The phase III PILLAR trial studying the novel immunotherapy, algenpantucel-L combined with chemotherapy in patients with locally advanced, unresectable pancreatic cancer, has completed enrollment with over 300 patients.
Novel Immunotherapy for Pancreatic Cancer May Allow for Resection
Harish Lavu, MD
The phase III PILLAR trial, which is studying the novel immunotherapy algenpantucel-L combined with chemotherapy in patients with locally advanced, unresectable pancreatic cancer, has completed its enrollment with over 300 patients, according to a press release1from the manufacturer, NewLink Genetics Corporation.
“Obtaining a treatment response with conventional therapies has been difficult. The hope is that combining these therapies with algenpantucel-L immunotherapy will result in an increased rate of tumor down-staging such that we can get more patients to surgical resection, which is the most effective treatment for pancreatic cancer,” said Harish Lavu, MD, associate professor of surgery, Thomas Jefferson University, and lead investigator for PILLAR, in an interview withTargeted Oncology.
The PILLAR study2will randomize patients with borderline resectable or locally advanced, unresectable pancreatic cancer who have an ECOG performance status of ≤1, to either an algenpantucel-L plus chemotherapy arm or chemotherapy alone arm. Patients receiving algenpantucel-L will be given 300 million cells by interdermal injection on days 1 and 8, followed up by doses every 2 weeks for up to 18 doses. These will be combined with FOLFIRINOX administered on days 22, 36, 50, and 64. The chemotherapy-alone arm will receive FOLFIRINOX on days 1, 15, 29, 43, and 57.
Patients with active metastases were disqualified for the study, as were those receiving immunosuppressive therapy or chronic systemic corticosteroid therapy. The study's primary endpoint is overall survival (OS) with a secondary endpoint being progression-free survival. Frequency and grade of adverse events (AEs) of the combination therapy will also be observed. The estimated study completion date is June 2017.
Algenpantucel-L, is also being studied in the larger phase III IMPRESS trial. This trial includes 722 patients with surgically resected pancreatic cancer.3The phase III IMPRESS trial followed positive results from the IMPRESS phase II trial, where patients administered algenpantucel-L plus standard of care therapy experienced an 81% disease-free survival (DFS) and an OS of 96%.1
The phase II multicenter, open label trial4evaluated algenpantucel-L plus chemotherapy in 69 patients with resected pancreatic cancer in the adjuvant setting. Patients received either 100 million cells/dose or 300 million cells/dose given intradermally with gemcitabine 1000 mg/m2and chemoradiotherapy + 5-FU 250 mg/m2, within 6 weeks following surgery. Patients completing therapy received up to 14 doses of algenpantucel-L. The primary objective was DFS defined as the percentage of patients with no disease recurrence 12 months following surgery. Secondary objectives included OS and toxicity. Grade 3 AEs were <12% and included fatigue, injection site reaction, pain, and lymphopenia.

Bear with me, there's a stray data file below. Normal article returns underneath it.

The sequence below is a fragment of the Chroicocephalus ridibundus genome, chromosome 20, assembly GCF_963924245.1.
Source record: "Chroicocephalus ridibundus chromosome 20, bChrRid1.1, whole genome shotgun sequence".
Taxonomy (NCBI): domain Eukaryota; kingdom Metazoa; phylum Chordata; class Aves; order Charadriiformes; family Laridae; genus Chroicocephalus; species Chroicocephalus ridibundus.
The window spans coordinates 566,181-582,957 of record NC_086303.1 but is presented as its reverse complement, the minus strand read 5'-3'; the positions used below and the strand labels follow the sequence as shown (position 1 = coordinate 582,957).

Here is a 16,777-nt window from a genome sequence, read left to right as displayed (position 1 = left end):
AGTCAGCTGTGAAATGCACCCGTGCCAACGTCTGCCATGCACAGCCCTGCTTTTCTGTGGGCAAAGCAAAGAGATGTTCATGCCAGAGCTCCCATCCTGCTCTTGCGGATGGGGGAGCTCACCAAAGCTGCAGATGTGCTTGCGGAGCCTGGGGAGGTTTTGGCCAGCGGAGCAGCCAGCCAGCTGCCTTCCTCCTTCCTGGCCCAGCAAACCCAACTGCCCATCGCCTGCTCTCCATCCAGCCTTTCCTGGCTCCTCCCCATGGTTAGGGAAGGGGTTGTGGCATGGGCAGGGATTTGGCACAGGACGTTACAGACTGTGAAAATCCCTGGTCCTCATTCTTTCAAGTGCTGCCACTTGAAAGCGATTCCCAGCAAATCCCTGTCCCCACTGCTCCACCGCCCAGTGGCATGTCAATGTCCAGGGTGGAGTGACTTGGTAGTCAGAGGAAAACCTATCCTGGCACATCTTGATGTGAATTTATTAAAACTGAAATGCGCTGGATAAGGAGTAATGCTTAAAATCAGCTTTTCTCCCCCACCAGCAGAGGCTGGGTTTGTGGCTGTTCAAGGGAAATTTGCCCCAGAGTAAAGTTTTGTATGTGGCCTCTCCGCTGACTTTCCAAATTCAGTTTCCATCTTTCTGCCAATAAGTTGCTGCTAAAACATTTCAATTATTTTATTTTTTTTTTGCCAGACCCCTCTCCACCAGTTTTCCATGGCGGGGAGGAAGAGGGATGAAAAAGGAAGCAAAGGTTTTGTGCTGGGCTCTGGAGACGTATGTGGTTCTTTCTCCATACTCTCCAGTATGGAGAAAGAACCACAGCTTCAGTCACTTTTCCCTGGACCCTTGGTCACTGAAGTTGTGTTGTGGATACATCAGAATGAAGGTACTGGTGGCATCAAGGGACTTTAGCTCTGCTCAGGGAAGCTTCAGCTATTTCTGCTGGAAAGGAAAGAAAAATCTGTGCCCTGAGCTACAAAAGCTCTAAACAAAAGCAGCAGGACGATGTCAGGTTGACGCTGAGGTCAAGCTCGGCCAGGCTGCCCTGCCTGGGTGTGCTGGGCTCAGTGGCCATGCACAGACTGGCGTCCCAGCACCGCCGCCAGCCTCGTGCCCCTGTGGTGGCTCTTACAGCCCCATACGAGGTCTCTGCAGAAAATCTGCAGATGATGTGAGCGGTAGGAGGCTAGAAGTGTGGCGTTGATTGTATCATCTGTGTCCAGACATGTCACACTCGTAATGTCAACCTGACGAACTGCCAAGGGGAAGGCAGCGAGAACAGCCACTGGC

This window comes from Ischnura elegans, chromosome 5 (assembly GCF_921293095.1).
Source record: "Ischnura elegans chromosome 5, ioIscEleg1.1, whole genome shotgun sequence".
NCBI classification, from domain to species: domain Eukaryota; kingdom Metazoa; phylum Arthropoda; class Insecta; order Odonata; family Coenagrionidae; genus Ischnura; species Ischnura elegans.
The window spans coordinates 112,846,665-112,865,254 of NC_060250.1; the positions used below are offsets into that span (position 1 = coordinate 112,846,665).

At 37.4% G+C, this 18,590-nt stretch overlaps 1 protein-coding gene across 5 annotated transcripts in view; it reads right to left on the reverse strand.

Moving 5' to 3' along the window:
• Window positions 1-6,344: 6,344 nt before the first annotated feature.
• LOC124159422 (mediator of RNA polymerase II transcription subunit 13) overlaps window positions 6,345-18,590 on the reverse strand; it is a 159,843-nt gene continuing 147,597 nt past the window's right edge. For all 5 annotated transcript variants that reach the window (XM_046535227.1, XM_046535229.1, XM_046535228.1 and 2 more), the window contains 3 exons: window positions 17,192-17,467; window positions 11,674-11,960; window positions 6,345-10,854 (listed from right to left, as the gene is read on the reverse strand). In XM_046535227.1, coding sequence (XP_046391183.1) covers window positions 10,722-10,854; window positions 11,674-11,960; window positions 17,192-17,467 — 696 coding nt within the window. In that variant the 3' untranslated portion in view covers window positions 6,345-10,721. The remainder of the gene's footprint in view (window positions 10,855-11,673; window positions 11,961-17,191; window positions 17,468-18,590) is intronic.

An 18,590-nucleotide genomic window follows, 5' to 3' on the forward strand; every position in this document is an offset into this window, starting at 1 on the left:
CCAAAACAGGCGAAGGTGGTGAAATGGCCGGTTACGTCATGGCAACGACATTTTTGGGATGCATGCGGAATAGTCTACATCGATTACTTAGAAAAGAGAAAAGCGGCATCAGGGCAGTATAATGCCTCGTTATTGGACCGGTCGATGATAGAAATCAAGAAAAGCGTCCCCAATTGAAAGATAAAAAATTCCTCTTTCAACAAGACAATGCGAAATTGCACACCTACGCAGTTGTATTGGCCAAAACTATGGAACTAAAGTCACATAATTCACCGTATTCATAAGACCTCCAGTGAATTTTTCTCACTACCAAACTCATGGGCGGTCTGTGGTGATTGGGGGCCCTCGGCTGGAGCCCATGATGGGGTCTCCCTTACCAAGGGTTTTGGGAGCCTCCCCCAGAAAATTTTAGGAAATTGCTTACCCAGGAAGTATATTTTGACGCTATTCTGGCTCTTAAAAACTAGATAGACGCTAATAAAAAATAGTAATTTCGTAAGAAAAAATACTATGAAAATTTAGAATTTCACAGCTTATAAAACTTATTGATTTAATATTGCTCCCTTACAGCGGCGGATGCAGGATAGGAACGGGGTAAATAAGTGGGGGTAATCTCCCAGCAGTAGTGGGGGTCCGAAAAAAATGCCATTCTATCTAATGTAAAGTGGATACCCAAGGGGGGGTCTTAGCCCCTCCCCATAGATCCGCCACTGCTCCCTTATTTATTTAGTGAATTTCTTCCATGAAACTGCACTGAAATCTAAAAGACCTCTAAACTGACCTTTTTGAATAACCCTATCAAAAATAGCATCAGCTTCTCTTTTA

Algenpantucel-L has received fast-track status and orphan drug designation from the FDA. NewLink Genetics and the FDA agreed in January 2010 on a Special Protocol Assessment regarding the trial design, clinical endpoints, and a statistical analyses plan for IMPRESS to be used in support of a Biologic License Application (BLA).3
According to the NewLink Genetics’ website,4algenpantucel-L consists of two altered pancreatic cancer cell lines (HAPa-1 and HAPa-2) modified to express galactose-alpha-1,3-galactose, or alpha-gal, a mammalian oligosaccharide epitope found in most organisms’ cell membranes, but not in primates.5
Proposed mechanism of action for algenpantucel-L. Image courtesy of NewLink Genetic Corporation.
The premise behind the mechanism of action for algenpantucel-L is that pre-existing anti-alpha-gal antibodies target the drug in vivo. Algenpantucel-L cell debris may then be taken up and processed by the immune system. Cancer-specific antigens resulting from this process may then be shared by cancer cells in the patient, which allows the immune system to recognize and destroy the cancer.4
“The drug works to train the patient’s immune system to recognize their pancreatic cancer as being foreign and to mount an immune response against it,” Lavu said. “There is an unmet need among patients with locally advanced as well as resectable pancreatic cancer. This trial is designed to test whether or not algenpantucel-L is effective in improving outcomes among these patients.”